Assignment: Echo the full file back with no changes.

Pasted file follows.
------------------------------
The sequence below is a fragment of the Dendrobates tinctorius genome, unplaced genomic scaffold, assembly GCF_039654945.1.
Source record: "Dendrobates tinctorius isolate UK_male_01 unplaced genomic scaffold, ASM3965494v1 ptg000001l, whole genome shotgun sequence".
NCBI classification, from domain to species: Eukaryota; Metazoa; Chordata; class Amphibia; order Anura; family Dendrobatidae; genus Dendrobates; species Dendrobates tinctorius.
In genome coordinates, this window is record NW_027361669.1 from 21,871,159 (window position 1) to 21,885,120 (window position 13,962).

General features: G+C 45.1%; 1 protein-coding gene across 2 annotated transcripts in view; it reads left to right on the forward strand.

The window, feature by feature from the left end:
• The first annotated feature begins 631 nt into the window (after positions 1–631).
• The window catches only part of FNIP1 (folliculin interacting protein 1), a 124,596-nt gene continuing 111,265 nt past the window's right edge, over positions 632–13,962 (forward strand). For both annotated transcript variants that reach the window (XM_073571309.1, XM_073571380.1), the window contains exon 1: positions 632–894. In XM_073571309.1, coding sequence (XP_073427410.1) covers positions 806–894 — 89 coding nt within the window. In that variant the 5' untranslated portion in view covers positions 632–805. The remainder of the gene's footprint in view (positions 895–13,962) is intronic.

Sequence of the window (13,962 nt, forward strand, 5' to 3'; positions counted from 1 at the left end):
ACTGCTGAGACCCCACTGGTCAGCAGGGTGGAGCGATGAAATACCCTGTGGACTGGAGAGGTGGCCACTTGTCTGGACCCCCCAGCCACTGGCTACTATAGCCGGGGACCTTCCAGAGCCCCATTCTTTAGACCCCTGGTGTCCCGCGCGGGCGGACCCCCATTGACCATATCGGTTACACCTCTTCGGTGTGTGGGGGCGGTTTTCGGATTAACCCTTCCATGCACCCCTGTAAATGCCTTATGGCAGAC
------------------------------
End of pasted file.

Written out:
The sequence below is a fragment of the Dendrobates tinctorius genome, unplaced genomic scaffold, assembly GCF_039654945.1.
Source record: "Dendrobates tinctorius isolate UK_male_01 unplaced genomic scaffold, ASM3965494v1 ptg000001l, whole genome shotgun sequence".
NCBI classification, from domain to species: Eukaryota; Metazoa; Chordata; class Amphibia; order Anura; family Dendrobatidae; genus Dendrobates; species Dendrobates tinctorius.
In genome coordinates, this window is record NW_027361669.1 from 21,871,159 (window position 1) to 21,885,120 (window position 13,962).

General features: G+C 45.1%; 1 protein-coding gene across 2 annotated transcripts in view; it reads left to right on the forward strand.

The window, feature by feature from the left end:
• The first annotated feature begins 631 nt into the window (after positions 1–631).
• The window catches only part of FNIP1 (folliculin interacting protein 1), a 124,596-nt gene continuing 111,265 nt past the window's right edge, over positions 632–13,962 (forward strand). For both annotated transcript variants that reach the window (XM_073571309.1, XM_073571380.1), the window contains exon 1: positions 632–894. In XM_073571309.1, coding sequence (XP_073427410.1) covers positions 806–894 — 89 coding nt within the window. In that variant the 5' untranslated portion in view covers positions 632–805. The remainder of the gene's footprint in view (positions 895–13,962) is intronic.

Sequence of the window (13,962 nt, forward strand, 5' to 3'; positions counted from 1 at the left end):
ACTGCTGAGACCCCACTGGTCAGCAGGGTGGAGCGATGAAATACCCTGTGGACTGGAGAGGTGGCCACTTGTCTGGACCCCCCAGCCACTGGCTACTATAGCCGGGGACCTTCCAGAGCCCCATTCTTTAGACCCCTGGTGTCCCGCGCGGGCGGACCCCCATTGACCATATCGGTTACACCTCTTCGGTGTGTGGGGGCGGTTTTCGGATTAACCCTTCCATGCACCCCTGTAAATGCCTTATGGCAGAC